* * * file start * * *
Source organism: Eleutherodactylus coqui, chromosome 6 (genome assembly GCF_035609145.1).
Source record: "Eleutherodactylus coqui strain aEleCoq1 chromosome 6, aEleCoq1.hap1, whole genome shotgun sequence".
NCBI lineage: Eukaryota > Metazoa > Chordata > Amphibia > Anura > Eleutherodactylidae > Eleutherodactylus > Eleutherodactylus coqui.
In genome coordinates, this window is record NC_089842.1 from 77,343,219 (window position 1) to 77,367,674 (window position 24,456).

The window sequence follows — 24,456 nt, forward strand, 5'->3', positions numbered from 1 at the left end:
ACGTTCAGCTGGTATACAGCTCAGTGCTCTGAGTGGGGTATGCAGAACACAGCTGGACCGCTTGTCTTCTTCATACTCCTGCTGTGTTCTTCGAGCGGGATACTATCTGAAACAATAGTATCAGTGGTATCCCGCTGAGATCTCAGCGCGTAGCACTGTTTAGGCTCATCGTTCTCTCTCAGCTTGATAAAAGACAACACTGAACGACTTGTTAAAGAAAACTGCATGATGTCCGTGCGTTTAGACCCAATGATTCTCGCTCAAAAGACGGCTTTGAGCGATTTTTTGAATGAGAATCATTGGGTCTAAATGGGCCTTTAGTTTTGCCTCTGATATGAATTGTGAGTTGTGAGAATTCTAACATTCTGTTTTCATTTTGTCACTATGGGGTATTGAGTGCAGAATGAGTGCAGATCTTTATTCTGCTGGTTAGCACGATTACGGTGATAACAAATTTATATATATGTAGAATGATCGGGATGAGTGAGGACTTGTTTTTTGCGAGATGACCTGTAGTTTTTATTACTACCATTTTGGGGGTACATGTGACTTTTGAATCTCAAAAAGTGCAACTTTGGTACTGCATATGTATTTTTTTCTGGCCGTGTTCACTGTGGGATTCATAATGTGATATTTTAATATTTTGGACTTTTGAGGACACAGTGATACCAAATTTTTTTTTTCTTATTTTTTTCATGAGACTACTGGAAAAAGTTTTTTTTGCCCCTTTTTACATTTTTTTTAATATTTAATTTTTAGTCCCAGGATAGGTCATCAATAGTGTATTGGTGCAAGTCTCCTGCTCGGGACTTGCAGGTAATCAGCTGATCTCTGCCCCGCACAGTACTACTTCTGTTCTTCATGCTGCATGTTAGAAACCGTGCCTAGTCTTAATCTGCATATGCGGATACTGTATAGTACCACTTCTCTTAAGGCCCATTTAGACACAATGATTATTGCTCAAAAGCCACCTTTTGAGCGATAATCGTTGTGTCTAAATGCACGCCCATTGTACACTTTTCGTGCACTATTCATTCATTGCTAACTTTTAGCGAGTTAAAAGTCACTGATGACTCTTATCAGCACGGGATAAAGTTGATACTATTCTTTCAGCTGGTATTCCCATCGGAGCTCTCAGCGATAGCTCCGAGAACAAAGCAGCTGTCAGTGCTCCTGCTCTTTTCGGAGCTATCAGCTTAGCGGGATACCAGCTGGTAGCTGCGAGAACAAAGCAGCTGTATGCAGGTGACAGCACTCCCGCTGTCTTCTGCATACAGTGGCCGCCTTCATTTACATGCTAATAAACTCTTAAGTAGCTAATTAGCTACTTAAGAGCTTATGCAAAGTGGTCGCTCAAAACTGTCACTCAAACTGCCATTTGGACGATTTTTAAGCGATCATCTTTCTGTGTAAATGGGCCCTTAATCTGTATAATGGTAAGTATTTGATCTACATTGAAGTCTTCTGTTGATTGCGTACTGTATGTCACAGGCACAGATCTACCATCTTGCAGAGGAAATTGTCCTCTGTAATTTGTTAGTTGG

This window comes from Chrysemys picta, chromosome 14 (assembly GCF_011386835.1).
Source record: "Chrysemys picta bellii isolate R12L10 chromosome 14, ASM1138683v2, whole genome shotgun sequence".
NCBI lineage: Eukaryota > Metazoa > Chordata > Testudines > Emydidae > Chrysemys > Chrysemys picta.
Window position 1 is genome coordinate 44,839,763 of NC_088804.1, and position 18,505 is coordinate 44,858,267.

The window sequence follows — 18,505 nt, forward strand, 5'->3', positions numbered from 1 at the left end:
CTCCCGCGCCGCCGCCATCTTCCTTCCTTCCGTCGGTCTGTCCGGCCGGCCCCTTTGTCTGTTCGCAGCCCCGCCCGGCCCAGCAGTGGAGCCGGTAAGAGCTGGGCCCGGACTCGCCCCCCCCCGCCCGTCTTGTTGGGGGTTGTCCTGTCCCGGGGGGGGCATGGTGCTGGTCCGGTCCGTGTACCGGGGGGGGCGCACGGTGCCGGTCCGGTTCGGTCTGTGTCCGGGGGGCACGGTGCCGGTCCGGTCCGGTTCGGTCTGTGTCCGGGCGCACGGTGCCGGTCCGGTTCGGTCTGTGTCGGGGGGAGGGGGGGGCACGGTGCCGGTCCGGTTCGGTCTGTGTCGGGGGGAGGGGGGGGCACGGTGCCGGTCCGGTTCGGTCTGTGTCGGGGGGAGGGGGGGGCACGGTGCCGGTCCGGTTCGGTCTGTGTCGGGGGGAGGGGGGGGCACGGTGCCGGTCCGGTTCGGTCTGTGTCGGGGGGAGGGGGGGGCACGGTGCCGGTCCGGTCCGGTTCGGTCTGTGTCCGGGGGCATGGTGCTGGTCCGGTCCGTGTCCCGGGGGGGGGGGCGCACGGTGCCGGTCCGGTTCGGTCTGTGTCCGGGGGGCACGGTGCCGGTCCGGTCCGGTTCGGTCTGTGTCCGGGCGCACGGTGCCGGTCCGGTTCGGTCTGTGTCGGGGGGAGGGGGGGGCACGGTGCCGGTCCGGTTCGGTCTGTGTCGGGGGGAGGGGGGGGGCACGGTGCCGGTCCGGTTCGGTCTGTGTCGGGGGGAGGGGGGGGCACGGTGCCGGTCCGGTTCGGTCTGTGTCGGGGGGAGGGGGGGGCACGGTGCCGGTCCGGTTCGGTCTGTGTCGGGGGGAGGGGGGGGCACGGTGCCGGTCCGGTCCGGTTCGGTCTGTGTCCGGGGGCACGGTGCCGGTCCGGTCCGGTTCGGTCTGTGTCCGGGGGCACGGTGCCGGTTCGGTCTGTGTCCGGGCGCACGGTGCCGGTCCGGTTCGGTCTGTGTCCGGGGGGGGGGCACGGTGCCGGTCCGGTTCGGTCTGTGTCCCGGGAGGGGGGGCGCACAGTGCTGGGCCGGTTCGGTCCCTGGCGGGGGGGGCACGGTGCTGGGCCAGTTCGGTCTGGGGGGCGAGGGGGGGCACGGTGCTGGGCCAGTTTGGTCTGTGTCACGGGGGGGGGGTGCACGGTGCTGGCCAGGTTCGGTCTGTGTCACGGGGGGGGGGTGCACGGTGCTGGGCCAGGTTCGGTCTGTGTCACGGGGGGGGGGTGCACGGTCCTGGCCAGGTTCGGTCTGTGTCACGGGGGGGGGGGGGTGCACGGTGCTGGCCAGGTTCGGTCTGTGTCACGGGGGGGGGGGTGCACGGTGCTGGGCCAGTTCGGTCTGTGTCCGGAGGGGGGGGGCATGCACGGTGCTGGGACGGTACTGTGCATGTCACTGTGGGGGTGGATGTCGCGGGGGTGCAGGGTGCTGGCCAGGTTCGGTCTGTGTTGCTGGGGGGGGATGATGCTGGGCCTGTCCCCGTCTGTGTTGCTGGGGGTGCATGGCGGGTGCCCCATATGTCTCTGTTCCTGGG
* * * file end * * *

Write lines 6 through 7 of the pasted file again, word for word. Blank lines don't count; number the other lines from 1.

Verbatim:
ACGTTCAGCTGGTATACAGCTCAGTGCTCTGAGTGGGGTATGCAGAACACAGCTGGACCGCTTGTCTTCTTCATACTCCTGCTGTGTTCTTCGAGCGGGATACTATCTGAAACAATAGTATCAGTGGTATCCCGCTGAGATCTCAGCGCGTAGCACTGTTTAGGCTCATCGTTCTCTCTCAGCTTGATAAAAGACAACACTGAACGACTTGTTAAAGAAAACTGCATGATGTCCGTGCGTTTAGACCCAATGATTCTCGCTCAAAAGACGGCTTTGAGCGATTTTTTGAATGAGAATCATTGGGTCTAAATGGGCCTTTAGTTTTGCCTCTGATATGAATTGTGAGTTGTGAGAATTCTAACATTCTGTTTTCATTTTGTCACTATGGGGTATTGAGTGCAGAATGAGTGCAGATCTTTATTCTGCTGGTTAGCACGATTACGGTGATAACAAATTTATATATATGTAGAATGATCGGGATGAGTGAGGACTTGTTTTTTGCGAGATGACCTGTAGTTTTTATTACTACCATTTTGGGGGTACATGTGACTTTTGAATCTCAAAAAGTGCAACTTTGGTACTGCATATGTATTTTTTTCTGGCCGTGTTCACTGTGGGATTCATAATGTGATATTTTAATATTTTGGACTTTTGAGGACACAGTGATACCAAATTTTTTTTTTCTTATTTTTTTCATGAGACTACTGGAAAAAGTTTTTTTTGCCCCTTTTTACATTTTTTTTAATATTTAATTTTTAGTCCCAGGATAGGTCATCAATAGTGTATTGGTGCAAGTCTCCTGCTCGGGACTTGCAGGTAATCAGCTGATCTCTGCCCCGCACAGTACTACTTCTGTTCTTCATGCTGCATGTTAGAAACCGTGCCTAGTCTTAATCTGCATATGCGGATACTGTATAGTACCACTTCTCTTAAGGCCCATTTAGACACAATGATTATTGCTCAAAAGCCACCTTTTGAGCGATAATCGTTGTGTCTAAATGCACGCCCATTGTACACTTTTCGTGCACTATTCATTCATTGCTAACTTTTAGCGAGTTAAAAGTCACTGATGACTCTTATCAGCACGGGATAAAGTTGATACTATTCTTTCAGCTGGTATTCCCATCGGAGCTCTCAGCGATAGCTCCGAGAACAAAGCAGCTGTCAGTGCTCCTGCTCTTTTCGGAGCTATCAGCTTAGCGGGATACCAGCTGGTAGCTGCGAGAACAAAGCAGCTGTATGCAGGTGACAGCACTCCCGCTGTCTTCTGCATACAGTGGCCGCCTTCATTTACATGCTAATAAACTCTTAAGTAGCTAATTAGCTACTTAAGAGCTTATGCAAAGTGGTCGCTCAAAACTGTCACTCAAACTGCCATTTGGACGATTTTTAAGCGATCATCTTTCTGTGTAAATGGGCCCTTAATCTGTATAATGGTAAGTATTTGATCTACATTGAAGTCTTCTGTTGATTGCGTACTGTATGTCACAGGCACAGATCTACCATCTTGCAGAGGAAATTGTCCTCTGTAATTTGTTAGTTGG

This window comes from Chrysemys picta, chromosome 14 (assembly GCF_011386835.1).